Incredible Ha Giang province in Northern Vietnam. Very few individuals that I know of have travelled through this region and most, that do, come to visit the weekend ethnic markets that the area is so famous for, only to zip right back to Hanoi afterwards. Let me start this blog by saying that, in all my 20 odd years experience of living, breathing and exploring Vietnam, I have to say that Ha Giang, as a province, is unlike any other. No where in the country can a visitor find such jaw dropping dramatic mountain scenery and a lifestyle so entrenched in tradition and custom that is far, far away from the race to modernisation found in the urban cities and townships along Vietnam’s densely inhabited low lands
The far northernmost province of Ha Giang originally developed with the migration of the H’mong people who arrived from south China about 300 years ago. Ha Giang’s natural environment bears the same characteristics as other mountainous areas; that is, an unfavorable all year round dry climate with little rainfall, constant fog in the winter, and rocky unfertile soils cut across by countless streams. Due to transportation difficulties, the province has long been an isolated border area with little contact between the local ethnic minorities and the provincial governments. That is changing slightly as road access improves greatly and more and more Vietnamese populate the once remote townships, however, it will certainly be quite some time before Ha Giang goes the way of nearby Sapa – the most commercial tourist town in the mountainous north.
The scenery throughout is magnificent, the craggy mountain ranges covered in mystic clouds make travellers feel like wandering in a fairyland, valleys between the mountains are enhanced by spectacles of coloured villages each with distinctive architectural features and fascinating spots for watching the sunset. If World Heritage had a cultural hotspot for diversity, this would be it. There are an estimated 20 ethnic minorities in the area. If lucky, or planned well, the weekly markets in the towns Meo Vac, Dong Van, Sa Phin and Ma Le will provide an opportunity to see this wonderful mix of cultures and people.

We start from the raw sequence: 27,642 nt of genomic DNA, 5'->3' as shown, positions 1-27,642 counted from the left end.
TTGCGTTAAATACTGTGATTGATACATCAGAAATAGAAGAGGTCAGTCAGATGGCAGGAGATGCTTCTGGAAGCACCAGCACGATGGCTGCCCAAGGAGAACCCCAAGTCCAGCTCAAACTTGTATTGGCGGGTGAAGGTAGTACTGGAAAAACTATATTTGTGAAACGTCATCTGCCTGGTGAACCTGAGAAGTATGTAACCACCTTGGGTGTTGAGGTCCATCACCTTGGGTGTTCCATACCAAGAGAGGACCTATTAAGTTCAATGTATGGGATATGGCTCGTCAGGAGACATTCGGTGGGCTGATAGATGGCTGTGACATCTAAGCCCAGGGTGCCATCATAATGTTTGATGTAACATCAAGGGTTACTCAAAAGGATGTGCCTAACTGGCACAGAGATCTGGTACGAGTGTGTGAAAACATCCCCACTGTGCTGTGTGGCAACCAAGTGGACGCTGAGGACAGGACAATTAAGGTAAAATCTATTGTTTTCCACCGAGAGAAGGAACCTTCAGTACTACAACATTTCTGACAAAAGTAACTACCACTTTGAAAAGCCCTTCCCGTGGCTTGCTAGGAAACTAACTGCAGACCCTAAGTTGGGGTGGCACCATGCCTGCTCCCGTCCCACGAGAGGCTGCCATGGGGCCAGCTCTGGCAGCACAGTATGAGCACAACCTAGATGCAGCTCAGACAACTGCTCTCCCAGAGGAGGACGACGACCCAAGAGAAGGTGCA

Be aware that visiting these remarkable markets does take some planning. Besides Dong Van and Meo Vac the more remote (and often more enchanting) markets, take place according to the animal sign from the lunar calendar. For example Lung Phin market, near Meo Vac, is held every six days on the particular lunar days of the Monkey and the Tiger. Sa Phin market which was originally home to the last Hmong King of Vietnam, follows the days of the pig. With careful planning it is possible to spend time seeing most of these markets if time allows.
Although visitors are rare, remarkably the local ethnic groups of predominately H’mong and Tay (in the low valley areas), pay little attention to the inquisitive foreigner. They are quite happy to go about their business and let the foreign visitor do the same. It was pure bliss for this photographer!
Dong Van is the largest town in the area and sits atop the World Heritage listed plateau. Recognized by the UNESCO as one of the 77 geological parks in the world and the second in Southeast Asia, the park covers four districts of Meo Vac, Dong Van, Yen Minh and Quan Ba, totaling over 2,300sq.km, with nearly 250,000 residents. Up to 80 percent of the plateau is covered by limestone. Although Vietnamisation has seen the town modernise to a degree, the greatest change in its recent history came about last year when the ancient market in the old quarter was moved to a large, open space some 300 metres away. The market still thrives, but for those that remember the old market with its terracotta roofs and charming merchant homes, the ambience of a time past has certainly been lost forever. Whilst the authorities plan for rejuvenation the Old Quarter remains another Vietnamese heritage site that will, sadly, either be completely lost to development or will fade from obscurity, only the tales of former traders keeping the past alive.
Because of the harsh and somewhat diverse climate it is imperative that ones journey to Ha Giang is timed for certain periods of they year. Generally speaking the late spring months of April and May and into early summer (June) are fine periods to travel. It will still be hot but lesser threat of rain. It is also the time to see the next rice crop being planted in some areas with harvesting about to take place in June so the region is ablaze of colour and activity. October is also another prime time to visit but in recent years the north has been lashed with constant rains in October/November period so there are no guarantees. My person recommendation would be to avoid winter (Dec – March) as mountain visibility will be poor and the whole region is covered in a perpetual mist that never seems to dissipate.
It is partly due to the climate and the time it takes to travel to and around the province that Ha Giang may never experience mass tourism. For now this is definitely a blessing in disguise as I would wish to see and experience it no other way.
Full scale images of Ha Giang, entitled Portrait of Ha Giang and Journey through Ha Giang can be seen in our portfolio site